Whistleblowing – what does “in the public interest” mean?
A recent case looks at the question of when is it in the public interest for an employee to blow the whistle?
Regular readers of our monthly reviews may recall that a couple of years ago, the definition of whistleblowing was amended to include the requirement that the worker blowing the whistle must believe that his disclosure is “in the public interest”.
The intention behind this amendment was to crack down on the number of cases being brought where an employee relied on having raised a grievance as amounting to whistleblowing. The argument that was made by employees was that, for example, by allowing a manager to bully them, the employer was in breach of its legal obligation to comply with the implied term of the employee’s contract that the employer would not act in a manner likely to seriously damage the relationship of trust and confidence.
It was a clever little argument, no doubt dreamt up by a clever little lawyer; however, of course, it wasn’t really the sort of whistleblowing the Government had in mind when in brought in the Public Interest Disclosure Act of 1998.
We now have the first case to deal with what is meant by the new “in the public interest requirement” with the recent case of Nurmohamed v Chesterton Global Ltd (Trading as Chestertons) (1) & Neal Verman (2).
Mr Nurmohamed was employed by the well-known estate agents, Chestertons, and was responsible for the sales department of its Mayfair office. The eagle-eyed amongst you may have spotted that Mr Nurmohamed brought his claim against both Chestertons and against a Neal Verman. Mr Verman was Chestertons’ Director of Human Relations. That’s got a number of you worried now, hasn’t it?!
Mr Nurmohamed reported into Ms Patricia Farley, who was the area director for the central London area.
In January 2013, Chestertons introduced a new commission structure. Mr Nurmohamed was very unhappy about the change and concerned that it would considerably reduce his income; however, he largely accepted the change, albeit reluctantly.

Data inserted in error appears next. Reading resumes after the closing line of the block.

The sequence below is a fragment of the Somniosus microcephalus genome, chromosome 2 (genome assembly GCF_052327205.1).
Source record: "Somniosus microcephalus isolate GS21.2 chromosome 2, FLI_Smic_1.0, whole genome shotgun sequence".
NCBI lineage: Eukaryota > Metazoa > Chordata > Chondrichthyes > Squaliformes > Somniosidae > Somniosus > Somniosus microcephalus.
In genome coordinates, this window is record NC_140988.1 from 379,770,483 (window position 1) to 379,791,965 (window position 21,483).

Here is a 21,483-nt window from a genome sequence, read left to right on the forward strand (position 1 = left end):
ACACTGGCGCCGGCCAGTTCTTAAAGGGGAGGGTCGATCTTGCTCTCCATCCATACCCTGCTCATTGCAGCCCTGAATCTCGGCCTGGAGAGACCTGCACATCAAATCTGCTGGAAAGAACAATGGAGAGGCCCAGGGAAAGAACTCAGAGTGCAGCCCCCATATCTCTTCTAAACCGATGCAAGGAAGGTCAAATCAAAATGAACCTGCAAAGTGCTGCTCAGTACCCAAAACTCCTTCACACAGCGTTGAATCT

On 14 August 2013 Mr Nurmohamed had a meeting with Ms Farley in which he presented her with a series of spreadsheets showing discrepancies in Chestertons’ profit and loss figures and he asserted that Chestertons’ senior management were manipulating the company’s accounts to benefit the shareholders. On 24 September 2013 Mr Nurmohamed met with the HR Director, Mr Verman, and raised the same points with him. On 8 October 2013 Mr Nurmohamed met again with Ms Farley and raised the issues a second time.
Unfortunately, the specific circumstances which led to Mr Nurmohamed issuing employment tribunal proceedings are not recorded in the Judgment, as Chestertons conceded that Mr Nurmohamed had been unfairly dismissed. Nevertheless, we can of course deduce that Mr Nurmohamed was dismissed and that he considered he had been treated unfairly as a result of the disclosures he had made about Chestertons’ accounts.
The Employment Tribunal
The key issue to be determined by the Employment Tribunal was whether Mr Nurmohamed’s disclosures amounted to “protected disclosures” (the posh legal term for what the rest of us call whistleblowing).
This question was broken down into three elements:
- Did Mr Nurmohamed make the disclosures as alleged.
- Did the disclosures tend to show that there was (or was likely to be) a breach of a legal obligation; and
- Did Mr Nurmohamed make the disclosures in the reasonable belief that they were in the public interest. This final element of course represents the new requirement.
In relation to the first element, the Employment Tribunal concluded that Mr Nurmohamed had made the disclosures.